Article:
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Pop culture obsessives writing for the pop culture obsessed.

Up All Night: “First Christmas”

Illustration for article titled iUp All Night/i: “First Christmas”
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With fingers crossed that the holiday theme might bring some extra eyeballs—and with its own eyes on that post-Christmas move to Thursday nights—Up All Night shoots for “holiday extravaganza” territory with “First Christmas.” The episode stops short of having Ava sing a medley of holiday standards, but it does cram an awful lot of material into the space of a half-hour. In a way, it’s like a stealth pilot for viewers who’ve heard about the show that’s joining the Thursday-night lineup in January but have yet to watch it. Previously established themes—“Reagan has control issues,” “Chris questions his masculinity,” “Ava’s just plumb crazy”—are revisited, and we get another visit from Reagan’s mother, Dr. Angie Chafin, whose tendency to read too deeply into things and meddle in her daughter’s affairs both factor into the story. And it’s all dressed up in wonderfully tacky Christmas decorations!

It’s too bad, then, that the story buried beneath all those cinnamon-scented trappings—Reagan just wants her and Chris’ first Christmas with Amy to be extra-special—would’ve made a fine enough acknowledgement of the season on its own. “First Christmas” doesn’t need Chris to go through a personal “Gift Of The Magi” arc or Ava to stalk Jason Lee’s Kevin as he celebrates the holiday with his ex-wife. As a result, the episode sort of ends up looking a little like Gene and Terry’s tinsel- and faux snow-covered lawn.


Reagan’s plot isn’t just the best-executed of the episode—it’s also the one which helps refine a point that Up All Night has pushed in its most recent episodes. In her attempt to give Amy the overblown Christmas she never got as a child, Reagan underlines the notion that it’s not always Ava who makes the world of Ava chaotic. Reagan’s obsessiveness is a constant presence, and by playing it up in episodes like “Week Off” and “First Christmas,” the series builds a much-needed bridge across the divide between the Brinkley house and the Ava offices. If that means bringing some outlandish edges to the typically low-key environment of Up All Night’s domestic comedy, so be it. We can only expect Will Arnett and Christina Applegate to be funny on their own for so long before they need a thread like Reagan’s over-indulgence of the holiday spirit to come along and prop them up for a bit. The end of that particular plot was easy to predict—Amy’s an infant, after all, and something like Reagan and Angie falling off a ladder was bound to delight her more than a plastic Santa—but everything that came before was a welcome sign of the series finding its footing.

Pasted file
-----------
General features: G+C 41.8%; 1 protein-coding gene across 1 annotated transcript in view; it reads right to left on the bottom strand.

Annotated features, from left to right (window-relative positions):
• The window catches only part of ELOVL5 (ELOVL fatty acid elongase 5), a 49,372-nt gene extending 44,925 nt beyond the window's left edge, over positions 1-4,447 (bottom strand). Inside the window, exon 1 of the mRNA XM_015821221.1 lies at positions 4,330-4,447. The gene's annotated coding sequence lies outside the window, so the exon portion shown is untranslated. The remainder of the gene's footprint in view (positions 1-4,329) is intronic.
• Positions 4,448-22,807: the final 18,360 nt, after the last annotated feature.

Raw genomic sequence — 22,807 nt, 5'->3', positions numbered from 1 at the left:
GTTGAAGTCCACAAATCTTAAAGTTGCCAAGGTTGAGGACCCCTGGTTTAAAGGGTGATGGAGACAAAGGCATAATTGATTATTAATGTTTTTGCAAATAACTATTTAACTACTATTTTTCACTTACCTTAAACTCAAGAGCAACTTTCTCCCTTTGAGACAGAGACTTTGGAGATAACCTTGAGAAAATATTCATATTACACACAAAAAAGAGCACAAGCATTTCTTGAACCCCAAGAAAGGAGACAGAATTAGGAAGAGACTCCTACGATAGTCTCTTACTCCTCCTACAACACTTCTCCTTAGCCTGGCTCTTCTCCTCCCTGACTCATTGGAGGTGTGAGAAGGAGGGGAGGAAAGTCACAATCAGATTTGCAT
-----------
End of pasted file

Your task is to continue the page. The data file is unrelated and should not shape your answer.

It’s the busyness elsewhere in “First Christmas” that makes the show look less sure of itself. Christmas is certainly a good time to step back and re-examine the relationships at a show’s core, but Chris and Ava’s brief moments of bonding here just felt like distractions from their own ongoing concerns. For Chris, that meant another good, long look at what it means to be a man/husband/father—and while the show has derived a lot of laughs from the character’s previous confrontations with these issues, it’s dealt with sloppily here. Especially if the overall message of “First Christmas” is one about the true, non-frivolous nature of the holiday, because Reagan’s reaction to the “di-a-mond” bracelet goes directly against that Grinch-heart-swelling sentiment. Sure, it required Chris to part with pieces of his past—including good ol’ Shanny—but the O. Henry-indebted twist at the end feels like a quick corrective to some very shallow behavior from Reagan. At least we got to see Will Arnett fumble through that department-store setpiece in order to get to that conclusion,  though.


Of course, I’m writing this as someone who’s given a close viewing to all 11 episodes of Up All Night that have made it to air so far. If my “stealth pilot” theory is correct, first-time viewers get a fairly funny, non-diverting introduction to Ava, whose antics are dialed back considerably here. Though it definitely says something about the broadness of the character that entering a stranger’s house in order to spy on her boyfriend in his non-existent hot tub is “dialing back.” There’s a real sweetness in her relationship with Kevin that echoes the genuineness of the Chris-Reagan dynamic, so maybe a little light stalking and cheeseball-gorging was necessary to add some variety to the tone of “First Christmas.” Unfortunately, there’s a little too much variety to this episode. Sure, the holidays make people do crazy things—like take a long drive to steal your neighbors’ plastic Santa—but “First Christmas” isn’t the episode to make Up All Night newcomers do something crazy like follow the show to Thursday nights. They’d be better served by one of the reruns that’ll be airing in the meantime.

Stray observations:

  • Chris thinks through Angie’s odd way with onomatopoeia: “Ga-goosh? Oh, I’m sorry, is that a penis sound?”
  • Angie’s Christmas traditions are not in line with the TV Club Advent Calendar: “I don’t know this ‘Grinch’ you speak of. What is that—a Dickensian character?
  • Chris, in the wake of his disastrous trip to the mall and a run-in with Reagan’s driveway trimmings: “That was like an elf decoration that I hit, and not like a little man or anything?”
  • Good bye, old cardboard friend: “If only Shanny was here to see this.” “I still dont know who that is.”

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